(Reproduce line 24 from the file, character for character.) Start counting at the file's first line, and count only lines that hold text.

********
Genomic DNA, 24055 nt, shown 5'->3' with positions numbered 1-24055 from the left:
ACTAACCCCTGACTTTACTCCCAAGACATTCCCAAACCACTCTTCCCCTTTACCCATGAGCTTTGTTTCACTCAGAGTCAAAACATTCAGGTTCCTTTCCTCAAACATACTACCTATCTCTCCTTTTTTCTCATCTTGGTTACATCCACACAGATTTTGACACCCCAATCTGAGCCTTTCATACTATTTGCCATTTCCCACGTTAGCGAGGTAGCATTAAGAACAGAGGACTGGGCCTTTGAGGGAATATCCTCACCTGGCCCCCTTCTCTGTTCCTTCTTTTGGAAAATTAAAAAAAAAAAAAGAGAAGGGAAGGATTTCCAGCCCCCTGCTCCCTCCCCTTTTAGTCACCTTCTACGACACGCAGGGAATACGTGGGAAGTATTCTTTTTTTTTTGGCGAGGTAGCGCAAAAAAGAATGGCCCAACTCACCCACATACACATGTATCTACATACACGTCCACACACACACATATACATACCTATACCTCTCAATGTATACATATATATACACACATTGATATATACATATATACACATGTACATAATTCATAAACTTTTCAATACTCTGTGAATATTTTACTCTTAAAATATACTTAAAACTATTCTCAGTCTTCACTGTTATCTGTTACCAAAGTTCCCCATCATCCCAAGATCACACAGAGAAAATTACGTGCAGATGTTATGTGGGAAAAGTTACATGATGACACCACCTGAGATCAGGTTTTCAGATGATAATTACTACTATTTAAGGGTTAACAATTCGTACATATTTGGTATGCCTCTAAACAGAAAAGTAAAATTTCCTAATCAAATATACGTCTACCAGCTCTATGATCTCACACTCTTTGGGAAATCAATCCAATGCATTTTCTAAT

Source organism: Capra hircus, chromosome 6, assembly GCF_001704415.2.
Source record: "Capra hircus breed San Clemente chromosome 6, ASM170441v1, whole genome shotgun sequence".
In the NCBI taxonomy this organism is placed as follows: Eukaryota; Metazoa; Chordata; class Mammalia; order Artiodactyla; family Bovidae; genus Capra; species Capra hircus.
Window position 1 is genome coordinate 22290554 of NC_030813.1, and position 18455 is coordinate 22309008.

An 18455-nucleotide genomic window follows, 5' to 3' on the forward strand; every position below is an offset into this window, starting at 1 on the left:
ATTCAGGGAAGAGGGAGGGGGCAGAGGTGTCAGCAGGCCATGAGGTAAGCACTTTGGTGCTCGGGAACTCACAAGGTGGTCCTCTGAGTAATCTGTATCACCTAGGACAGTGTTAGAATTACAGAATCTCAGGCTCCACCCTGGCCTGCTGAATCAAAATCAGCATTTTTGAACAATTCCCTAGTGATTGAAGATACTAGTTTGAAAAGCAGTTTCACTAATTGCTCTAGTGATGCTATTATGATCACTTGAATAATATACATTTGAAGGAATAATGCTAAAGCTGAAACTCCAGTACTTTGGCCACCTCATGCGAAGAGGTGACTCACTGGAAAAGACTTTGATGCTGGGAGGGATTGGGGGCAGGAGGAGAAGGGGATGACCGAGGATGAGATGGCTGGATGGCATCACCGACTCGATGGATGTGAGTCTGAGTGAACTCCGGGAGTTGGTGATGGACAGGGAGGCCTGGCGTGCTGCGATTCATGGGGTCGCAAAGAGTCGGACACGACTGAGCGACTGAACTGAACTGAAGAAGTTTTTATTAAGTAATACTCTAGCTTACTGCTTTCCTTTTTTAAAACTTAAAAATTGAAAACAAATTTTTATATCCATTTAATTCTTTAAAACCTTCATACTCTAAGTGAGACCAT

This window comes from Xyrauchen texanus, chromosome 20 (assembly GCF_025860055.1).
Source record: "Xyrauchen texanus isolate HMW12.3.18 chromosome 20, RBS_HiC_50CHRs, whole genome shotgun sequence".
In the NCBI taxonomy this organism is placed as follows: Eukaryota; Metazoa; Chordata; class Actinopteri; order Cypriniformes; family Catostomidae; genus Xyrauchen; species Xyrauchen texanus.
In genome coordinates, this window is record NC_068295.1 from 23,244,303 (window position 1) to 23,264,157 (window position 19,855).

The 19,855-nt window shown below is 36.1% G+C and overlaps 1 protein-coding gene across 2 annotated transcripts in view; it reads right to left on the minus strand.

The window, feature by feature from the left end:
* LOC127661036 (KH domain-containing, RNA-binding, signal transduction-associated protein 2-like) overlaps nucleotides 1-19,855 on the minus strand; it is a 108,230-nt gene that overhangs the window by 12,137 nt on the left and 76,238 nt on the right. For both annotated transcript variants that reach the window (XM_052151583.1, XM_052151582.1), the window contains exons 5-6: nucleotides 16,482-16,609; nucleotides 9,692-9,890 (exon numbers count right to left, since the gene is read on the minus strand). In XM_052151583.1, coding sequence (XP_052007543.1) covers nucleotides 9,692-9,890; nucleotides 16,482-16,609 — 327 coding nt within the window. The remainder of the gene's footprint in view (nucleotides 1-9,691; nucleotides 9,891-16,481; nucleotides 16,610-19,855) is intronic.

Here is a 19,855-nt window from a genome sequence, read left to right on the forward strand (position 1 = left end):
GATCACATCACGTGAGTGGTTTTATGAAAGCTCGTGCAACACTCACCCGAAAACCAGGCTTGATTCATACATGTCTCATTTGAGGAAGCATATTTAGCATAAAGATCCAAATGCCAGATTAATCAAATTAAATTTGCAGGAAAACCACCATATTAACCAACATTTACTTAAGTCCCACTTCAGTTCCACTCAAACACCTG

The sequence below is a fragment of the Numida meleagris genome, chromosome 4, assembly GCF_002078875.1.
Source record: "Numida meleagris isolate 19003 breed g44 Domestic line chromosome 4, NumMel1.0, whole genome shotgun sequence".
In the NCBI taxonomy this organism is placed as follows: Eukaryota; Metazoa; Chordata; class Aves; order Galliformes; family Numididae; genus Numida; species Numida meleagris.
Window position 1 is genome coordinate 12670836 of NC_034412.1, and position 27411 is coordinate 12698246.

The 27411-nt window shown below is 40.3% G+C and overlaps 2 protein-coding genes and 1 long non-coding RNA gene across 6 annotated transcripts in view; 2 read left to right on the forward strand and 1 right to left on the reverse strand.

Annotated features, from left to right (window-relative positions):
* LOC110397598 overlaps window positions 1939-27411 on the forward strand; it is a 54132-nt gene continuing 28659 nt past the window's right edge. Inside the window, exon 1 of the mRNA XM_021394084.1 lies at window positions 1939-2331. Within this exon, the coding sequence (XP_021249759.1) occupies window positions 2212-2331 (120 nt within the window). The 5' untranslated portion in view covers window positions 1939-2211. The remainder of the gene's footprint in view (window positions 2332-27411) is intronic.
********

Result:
* LOC110397598 overlaps window positions 1939-27411 on the forward strand; it is a 54132-nt gene continuing 28659 nt past the window's right edge. Inside the window, exon 1 of the mRNA XM_021394084.1 lies at window positions 1939-2331. Within this exon, the coding sequence (XP_021249759.1) occupies window positions 2212-2331 (120 nt within the window). The 5' untranslated portion in view covers window positions 1939-2211. The remainder of the gene's footprint in view (window positions 2332-27411) is intronic.